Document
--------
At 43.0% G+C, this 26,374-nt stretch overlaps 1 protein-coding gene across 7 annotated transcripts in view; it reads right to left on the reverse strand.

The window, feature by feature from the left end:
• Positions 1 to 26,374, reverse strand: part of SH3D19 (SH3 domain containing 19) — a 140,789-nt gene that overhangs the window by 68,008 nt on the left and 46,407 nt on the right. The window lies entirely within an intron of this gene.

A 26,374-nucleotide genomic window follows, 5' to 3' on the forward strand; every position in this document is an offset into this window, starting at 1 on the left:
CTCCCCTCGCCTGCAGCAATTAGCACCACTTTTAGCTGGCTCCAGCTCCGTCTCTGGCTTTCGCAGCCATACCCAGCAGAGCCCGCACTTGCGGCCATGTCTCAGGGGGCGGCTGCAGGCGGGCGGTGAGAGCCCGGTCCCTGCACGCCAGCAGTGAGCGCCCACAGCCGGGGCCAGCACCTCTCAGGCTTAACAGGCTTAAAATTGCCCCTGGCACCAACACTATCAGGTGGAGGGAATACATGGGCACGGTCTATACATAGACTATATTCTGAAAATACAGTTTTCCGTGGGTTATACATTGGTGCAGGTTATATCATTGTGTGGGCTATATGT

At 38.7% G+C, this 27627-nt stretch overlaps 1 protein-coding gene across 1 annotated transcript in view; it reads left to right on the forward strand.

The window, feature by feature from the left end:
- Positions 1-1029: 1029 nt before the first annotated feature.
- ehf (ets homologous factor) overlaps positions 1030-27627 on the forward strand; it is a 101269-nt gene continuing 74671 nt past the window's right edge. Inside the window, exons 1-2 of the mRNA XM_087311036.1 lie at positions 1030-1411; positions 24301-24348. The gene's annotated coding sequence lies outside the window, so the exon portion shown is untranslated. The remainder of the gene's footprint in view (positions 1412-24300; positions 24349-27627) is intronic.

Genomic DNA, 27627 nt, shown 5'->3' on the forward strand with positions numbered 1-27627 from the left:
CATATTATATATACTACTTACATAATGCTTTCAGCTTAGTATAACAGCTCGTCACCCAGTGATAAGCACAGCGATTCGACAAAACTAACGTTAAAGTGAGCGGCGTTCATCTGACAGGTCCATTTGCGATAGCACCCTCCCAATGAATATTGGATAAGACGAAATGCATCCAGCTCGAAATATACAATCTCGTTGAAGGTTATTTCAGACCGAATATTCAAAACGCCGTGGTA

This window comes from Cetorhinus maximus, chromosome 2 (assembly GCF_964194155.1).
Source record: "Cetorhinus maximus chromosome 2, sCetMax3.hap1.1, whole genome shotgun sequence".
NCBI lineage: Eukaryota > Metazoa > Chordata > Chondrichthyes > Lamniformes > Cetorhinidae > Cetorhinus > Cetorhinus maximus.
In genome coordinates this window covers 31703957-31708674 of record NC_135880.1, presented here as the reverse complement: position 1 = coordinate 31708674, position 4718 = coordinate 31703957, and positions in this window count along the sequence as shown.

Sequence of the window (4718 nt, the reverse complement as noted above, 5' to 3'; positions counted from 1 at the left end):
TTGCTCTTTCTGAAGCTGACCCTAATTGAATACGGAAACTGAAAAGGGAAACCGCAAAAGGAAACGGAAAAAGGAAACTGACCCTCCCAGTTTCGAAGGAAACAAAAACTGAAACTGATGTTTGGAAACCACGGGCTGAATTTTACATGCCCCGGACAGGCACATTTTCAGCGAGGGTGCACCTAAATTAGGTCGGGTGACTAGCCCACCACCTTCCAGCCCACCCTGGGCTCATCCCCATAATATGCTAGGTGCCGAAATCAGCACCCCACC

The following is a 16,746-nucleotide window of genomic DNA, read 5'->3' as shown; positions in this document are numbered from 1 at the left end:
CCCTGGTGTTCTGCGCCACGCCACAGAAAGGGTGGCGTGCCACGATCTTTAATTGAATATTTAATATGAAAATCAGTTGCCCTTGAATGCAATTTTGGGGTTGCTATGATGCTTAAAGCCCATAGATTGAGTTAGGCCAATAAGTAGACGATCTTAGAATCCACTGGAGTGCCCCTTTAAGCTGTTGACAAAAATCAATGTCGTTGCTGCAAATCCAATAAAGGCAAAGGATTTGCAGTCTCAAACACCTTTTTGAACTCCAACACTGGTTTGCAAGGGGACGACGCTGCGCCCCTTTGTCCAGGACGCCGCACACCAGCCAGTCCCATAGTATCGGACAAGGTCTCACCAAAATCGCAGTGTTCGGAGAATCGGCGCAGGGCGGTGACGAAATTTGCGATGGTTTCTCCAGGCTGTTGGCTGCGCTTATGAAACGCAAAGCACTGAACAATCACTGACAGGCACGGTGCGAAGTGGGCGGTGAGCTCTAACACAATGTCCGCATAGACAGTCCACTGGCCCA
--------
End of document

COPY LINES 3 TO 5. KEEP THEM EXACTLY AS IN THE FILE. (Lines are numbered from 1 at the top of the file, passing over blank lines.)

• Positions 1 to 26,374, reverse strand: part of SH3D19 (SH3 domain containing 19) — a 140,789-nt gene that overhangs the window by 68,008 nt on the left and 46,407 nt on the right. The window lies entirely within an intron of this gene.

A 26,374-nucleotide genomic window follows, 5' to 3' on the forward strand; every position in this document is an offset into this window, starting at 1 on the left:
CTCCCCTCGCCTGCAGCAATTAGCACCACTTTTAGCTGGCTCCAGCTCCGTCTCTGGCTTTCGCAGCCATACCCAGCAGAGCCCGCACTTGCGGCCATGTCTCAGGGGGCGGCTGCAGGCGGGCGGTGAGAGCCCGGTCCCTGCACGCCAGCAGTGAGCGCCCACAGCCGGGGCCAGCACCTCTCAGGCTTAACAGGCTTAAAATTGCCCCTGGCACCAACACTATCAGGTGGAGGGAATACATGGGCACGGTCTATACATAGACTATATTCTGAAAATACAGTTTTCCGTGGGTTATACATTGGTGCAGGTTATATCATTGTGTGGGCTATATGT